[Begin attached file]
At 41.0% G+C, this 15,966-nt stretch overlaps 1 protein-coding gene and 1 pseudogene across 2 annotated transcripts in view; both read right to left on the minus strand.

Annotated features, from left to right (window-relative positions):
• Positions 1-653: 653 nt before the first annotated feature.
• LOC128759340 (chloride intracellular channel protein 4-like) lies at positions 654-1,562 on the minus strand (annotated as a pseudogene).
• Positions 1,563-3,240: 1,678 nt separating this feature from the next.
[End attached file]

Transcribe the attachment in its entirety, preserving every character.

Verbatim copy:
At 41.0% G+C, this 15,966-nt stretch overlaps 1 protein-coding gene and 1 pseudogene across 2 annotated transcripts in view; both read right to left on the minus strand.

Annotated features, from left to right (window-relative positions):
• Positions 1-653: 653 nt before the first annotated feature.
• LOC128759340 (chloride intracellular channel protein 4-like) lies at positions 654-1,562 on the minus strand (annotated as a pseudogene).
• Positions 1,563-3,240: 1,678 nt separating this feature from the next.